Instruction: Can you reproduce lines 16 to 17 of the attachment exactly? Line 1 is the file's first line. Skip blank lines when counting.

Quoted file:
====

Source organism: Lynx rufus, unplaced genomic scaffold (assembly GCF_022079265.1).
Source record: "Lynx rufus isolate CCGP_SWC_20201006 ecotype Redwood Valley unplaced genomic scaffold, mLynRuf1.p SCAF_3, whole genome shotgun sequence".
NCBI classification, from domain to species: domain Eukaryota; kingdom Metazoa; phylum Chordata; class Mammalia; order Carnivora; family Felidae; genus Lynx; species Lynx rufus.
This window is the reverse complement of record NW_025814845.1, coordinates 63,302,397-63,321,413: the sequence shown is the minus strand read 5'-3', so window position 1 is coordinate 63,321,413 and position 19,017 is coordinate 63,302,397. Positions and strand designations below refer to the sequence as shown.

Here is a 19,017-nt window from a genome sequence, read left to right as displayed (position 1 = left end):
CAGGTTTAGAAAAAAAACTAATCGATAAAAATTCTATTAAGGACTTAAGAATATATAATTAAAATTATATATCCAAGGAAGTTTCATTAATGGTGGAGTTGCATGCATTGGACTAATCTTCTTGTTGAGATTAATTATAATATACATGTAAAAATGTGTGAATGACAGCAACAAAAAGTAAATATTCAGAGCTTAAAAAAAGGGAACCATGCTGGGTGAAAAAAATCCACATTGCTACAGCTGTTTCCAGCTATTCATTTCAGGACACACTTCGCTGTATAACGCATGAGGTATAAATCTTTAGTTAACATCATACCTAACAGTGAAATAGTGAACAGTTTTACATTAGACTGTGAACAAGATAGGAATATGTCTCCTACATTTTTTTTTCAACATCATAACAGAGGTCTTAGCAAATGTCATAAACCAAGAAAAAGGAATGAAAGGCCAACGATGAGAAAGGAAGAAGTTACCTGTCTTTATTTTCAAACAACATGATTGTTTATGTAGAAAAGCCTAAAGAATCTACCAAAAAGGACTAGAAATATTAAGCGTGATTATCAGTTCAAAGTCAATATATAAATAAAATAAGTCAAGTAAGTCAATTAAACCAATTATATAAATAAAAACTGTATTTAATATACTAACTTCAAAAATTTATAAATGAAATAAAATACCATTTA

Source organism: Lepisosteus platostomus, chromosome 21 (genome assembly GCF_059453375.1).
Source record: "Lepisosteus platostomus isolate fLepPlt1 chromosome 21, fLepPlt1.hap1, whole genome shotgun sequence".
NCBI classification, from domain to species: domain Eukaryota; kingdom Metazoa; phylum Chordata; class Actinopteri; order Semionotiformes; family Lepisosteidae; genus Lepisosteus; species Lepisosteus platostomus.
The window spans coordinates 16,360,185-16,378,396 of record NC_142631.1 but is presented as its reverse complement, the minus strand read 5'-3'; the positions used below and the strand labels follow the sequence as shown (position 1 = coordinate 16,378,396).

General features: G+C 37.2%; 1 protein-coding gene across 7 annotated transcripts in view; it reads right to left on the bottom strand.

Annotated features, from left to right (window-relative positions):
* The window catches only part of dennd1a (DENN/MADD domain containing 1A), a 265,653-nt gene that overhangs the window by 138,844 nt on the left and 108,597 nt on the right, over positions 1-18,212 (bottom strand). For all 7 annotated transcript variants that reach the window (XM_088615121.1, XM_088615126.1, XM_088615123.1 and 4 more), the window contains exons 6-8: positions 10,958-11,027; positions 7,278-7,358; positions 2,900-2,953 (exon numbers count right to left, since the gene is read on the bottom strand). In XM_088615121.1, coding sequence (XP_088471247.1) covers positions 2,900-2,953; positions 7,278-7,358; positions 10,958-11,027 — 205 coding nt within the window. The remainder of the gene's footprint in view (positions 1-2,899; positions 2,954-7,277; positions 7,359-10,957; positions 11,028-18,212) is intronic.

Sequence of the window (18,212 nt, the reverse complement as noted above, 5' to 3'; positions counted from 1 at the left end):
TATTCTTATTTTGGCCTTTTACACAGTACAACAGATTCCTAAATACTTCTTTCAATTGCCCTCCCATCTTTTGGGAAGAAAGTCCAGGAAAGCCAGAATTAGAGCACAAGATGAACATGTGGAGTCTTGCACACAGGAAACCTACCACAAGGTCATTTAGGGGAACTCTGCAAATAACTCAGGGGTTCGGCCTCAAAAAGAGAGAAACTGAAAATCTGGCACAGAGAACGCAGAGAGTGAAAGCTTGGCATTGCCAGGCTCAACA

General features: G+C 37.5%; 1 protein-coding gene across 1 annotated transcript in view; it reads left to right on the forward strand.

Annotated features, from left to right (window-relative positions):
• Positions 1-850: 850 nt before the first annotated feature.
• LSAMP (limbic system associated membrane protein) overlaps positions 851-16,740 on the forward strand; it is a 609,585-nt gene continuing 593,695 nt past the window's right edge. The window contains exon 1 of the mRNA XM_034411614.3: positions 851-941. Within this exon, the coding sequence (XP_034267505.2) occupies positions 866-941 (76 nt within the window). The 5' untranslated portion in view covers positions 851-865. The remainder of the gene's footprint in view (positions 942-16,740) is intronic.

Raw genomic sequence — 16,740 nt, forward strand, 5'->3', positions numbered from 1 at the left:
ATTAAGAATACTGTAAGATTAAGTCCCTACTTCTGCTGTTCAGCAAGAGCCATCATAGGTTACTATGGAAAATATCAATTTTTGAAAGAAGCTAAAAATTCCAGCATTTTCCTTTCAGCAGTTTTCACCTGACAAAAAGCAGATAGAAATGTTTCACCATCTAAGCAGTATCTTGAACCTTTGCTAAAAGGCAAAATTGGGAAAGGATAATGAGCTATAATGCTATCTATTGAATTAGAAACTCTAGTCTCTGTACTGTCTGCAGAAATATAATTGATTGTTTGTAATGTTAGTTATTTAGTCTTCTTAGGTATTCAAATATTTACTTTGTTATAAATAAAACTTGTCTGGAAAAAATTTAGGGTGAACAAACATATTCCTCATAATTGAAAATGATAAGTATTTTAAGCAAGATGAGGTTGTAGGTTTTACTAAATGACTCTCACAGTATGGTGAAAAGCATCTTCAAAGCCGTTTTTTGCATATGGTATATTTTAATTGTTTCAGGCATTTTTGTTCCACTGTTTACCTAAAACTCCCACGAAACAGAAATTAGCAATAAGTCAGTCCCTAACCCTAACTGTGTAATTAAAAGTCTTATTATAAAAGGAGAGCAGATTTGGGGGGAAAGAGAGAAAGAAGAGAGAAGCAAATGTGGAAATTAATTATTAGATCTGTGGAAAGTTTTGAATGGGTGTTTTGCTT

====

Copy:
General features: G+C 37.5%; 1 protein-coding gene across 1 annotated transcript in view; it reads left to right on the forward strand.

Annotated features, from left to right (window-relative positions):